Uru can't work now or in the future. It came out too early and it failed. And it will be the last attempt at a big budget online adventure for the forseeable future. Even if it had hadn't had technical problems, it's no certain thing that it could have built up an audience fast enough to suit the publishers.

I'm not blaming Rand for Uru's failure. But if he'd hedged his bets, Cyan would still be in operation. Uru would probably not be finished, since it would have been worked on in conjunction with a different game. But that would have been for the best anyway.

Re: Farewell Cyan #119368
09/05/05 05:06 PM
09/05/05 05:06 PM
Joined: Nov 2001
Posts: 638
Amarillo, TX USA
Bruce Fielder Offline
Settled Boomer
Bruce Fielder  Offline
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Joined: Nov 2001
Posts: 638
Amarillo, TX USA
Jenny100, I see now what you meant and I agree with you that most game publishers cannot (or don't care enough to try) distinguish between pure adventure games and other types of PC games. Pure adventure games have been suffering from declining sales for the last few years and, as you pointed out, the failure of URU can only make publishers more wary about funding adventure games going forward.

Cyan reached high with URU, perhaps too high as it turned out, but they were true to their vision.

Perhaps the only way for pure adventure games to continue will be via the independent game designers that we see on GB and other sites. The downloadable games may be the only viable distribution alternative as well. There will be a few independent games that get "picked up" by publishers (like Dark Fall did) but it will be few and far between.


Live by the Golden Rule at all times.
Re: Farewell Cyan #119369
09/05/05 07:17 PM
09/05/05 07:17 PM
Joined: Oct 2000
Posts: 40,607
southeast USA
Jenny100 Offline
GB Reviewer Glitches Moderator
Jenny100  Offline
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Joined: Oct 2000
Posts: 40,607
southeast USA
Yes it's very sad. It will probably mean we'll only have shorter games if they all go to download. A lot of adventure games are short even now, even though they aren't downloads. Not that short games can't be good, but it would be nice to have the choice of buying an epic length adventure once in a while.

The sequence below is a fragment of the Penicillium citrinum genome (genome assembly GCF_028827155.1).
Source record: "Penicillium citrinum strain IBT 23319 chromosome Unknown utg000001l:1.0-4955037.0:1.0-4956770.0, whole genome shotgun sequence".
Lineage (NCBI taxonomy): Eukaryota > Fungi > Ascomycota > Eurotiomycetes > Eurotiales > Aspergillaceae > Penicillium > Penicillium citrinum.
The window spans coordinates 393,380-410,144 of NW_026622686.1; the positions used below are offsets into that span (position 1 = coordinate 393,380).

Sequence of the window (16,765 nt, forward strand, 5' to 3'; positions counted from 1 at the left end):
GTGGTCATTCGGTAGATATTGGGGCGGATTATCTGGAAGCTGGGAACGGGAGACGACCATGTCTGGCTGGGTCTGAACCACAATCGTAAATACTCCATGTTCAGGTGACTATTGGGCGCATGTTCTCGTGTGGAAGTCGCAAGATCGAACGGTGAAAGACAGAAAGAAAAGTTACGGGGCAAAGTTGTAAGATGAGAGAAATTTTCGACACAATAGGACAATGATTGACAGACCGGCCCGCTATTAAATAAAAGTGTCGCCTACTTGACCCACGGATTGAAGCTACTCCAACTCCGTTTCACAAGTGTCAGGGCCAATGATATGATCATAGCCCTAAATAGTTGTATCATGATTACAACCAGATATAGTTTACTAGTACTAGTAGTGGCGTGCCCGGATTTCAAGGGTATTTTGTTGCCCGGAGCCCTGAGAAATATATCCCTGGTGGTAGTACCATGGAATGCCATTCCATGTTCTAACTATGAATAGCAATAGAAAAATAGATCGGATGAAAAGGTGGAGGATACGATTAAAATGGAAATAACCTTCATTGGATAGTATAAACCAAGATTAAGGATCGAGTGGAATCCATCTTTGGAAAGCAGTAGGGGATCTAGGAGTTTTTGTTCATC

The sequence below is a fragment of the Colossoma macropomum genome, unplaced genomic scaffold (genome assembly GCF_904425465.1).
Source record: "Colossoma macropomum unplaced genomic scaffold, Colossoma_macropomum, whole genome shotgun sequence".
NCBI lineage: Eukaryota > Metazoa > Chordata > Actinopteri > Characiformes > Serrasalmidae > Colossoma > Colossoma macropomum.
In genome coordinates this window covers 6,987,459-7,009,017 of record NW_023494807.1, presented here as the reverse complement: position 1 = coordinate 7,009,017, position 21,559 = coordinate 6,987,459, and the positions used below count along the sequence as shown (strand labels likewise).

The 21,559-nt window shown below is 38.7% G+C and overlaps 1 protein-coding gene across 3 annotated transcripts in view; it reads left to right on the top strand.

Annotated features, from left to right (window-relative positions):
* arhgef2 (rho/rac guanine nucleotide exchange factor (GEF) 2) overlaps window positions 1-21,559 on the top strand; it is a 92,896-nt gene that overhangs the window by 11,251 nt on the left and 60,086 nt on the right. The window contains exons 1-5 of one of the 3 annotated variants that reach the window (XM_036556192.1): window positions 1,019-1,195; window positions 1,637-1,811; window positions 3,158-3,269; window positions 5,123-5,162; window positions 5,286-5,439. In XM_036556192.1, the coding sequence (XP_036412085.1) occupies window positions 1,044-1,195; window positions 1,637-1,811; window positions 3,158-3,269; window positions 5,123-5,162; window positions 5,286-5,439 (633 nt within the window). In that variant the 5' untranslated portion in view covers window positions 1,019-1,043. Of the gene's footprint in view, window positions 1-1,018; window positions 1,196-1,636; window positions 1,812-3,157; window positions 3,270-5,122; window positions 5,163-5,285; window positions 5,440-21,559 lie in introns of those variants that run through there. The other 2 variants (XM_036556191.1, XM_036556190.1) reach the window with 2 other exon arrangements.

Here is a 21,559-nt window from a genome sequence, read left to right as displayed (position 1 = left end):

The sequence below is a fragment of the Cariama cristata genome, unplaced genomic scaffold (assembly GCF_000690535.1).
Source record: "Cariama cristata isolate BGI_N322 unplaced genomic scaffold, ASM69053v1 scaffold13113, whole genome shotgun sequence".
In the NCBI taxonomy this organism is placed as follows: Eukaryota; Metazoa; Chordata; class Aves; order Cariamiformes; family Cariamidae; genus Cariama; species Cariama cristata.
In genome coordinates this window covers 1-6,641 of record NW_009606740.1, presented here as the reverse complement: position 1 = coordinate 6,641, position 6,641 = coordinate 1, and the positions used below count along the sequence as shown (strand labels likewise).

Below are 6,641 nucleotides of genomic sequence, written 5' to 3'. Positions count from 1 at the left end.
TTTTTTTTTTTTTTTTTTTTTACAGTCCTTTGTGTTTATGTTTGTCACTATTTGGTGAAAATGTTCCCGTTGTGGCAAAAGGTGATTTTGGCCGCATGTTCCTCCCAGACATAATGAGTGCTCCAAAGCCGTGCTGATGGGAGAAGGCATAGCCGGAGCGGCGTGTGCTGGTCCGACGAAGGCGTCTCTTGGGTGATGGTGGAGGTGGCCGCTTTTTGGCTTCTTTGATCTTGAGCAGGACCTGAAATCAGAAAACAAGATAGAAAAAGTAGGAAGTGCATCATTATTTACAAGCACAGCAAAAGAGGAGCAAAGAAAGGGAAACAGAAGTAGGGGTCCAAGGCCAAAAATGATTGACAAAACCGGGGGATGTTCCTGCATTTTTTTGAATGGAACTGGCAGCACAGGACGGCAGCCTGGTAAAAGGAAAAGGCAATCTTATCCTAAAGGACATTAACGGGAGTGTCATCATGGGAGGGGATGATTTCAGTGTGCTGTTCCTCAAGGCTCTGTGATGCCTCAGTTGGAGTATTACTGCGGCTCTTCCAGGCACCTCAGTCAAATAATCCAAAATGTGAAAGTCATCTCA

Re: Farewell Cyan #119370
09/05/05 09:04 PM
09/05/05 09:04 PM
Joined: Apr 2002
Posts: 5,588
Oklahoma, USA
Homer6 Offline
BAAG Specialist
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Posts: 5,588
Oklahoma, USA
I wonder, if games were only to be acquired through downolading, wouldn't that limit the market to those with broadband connections? Would someone with a dial-up connection want to take the time to download a game much over 1Mb, much less in the tens of Mb?

I can see broadband providers screaming if the federal government did mandate broadband be available for everyone who wanted to access the internet. The capital required for this to happen would be in the millions of dollars and there would be no guarantee of an adequate return on that capital. Or, the customer furtherest out would be paying a very high price because of their location


If something gets your goat, it just proves you have a goat to get.
Re: Farewell Cyan #119371
09/05/05 09:53 PM
09/05/05 09:53 PM
Joined: Mar 2001
Posts: 839
Bradford, ON
F
Fongo Offline
Settled Boomer
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F

Joined: Mar 2001
Posts: 839
Bradford, ON
Well, I think the fact that they didn't just close their doors completely is probably a good sign. By cutting their operating costs down to very little just before (presumably) going into a period of cash inflow, they can basically take all of their revenues from Myst V and send it over to Ubi Soft.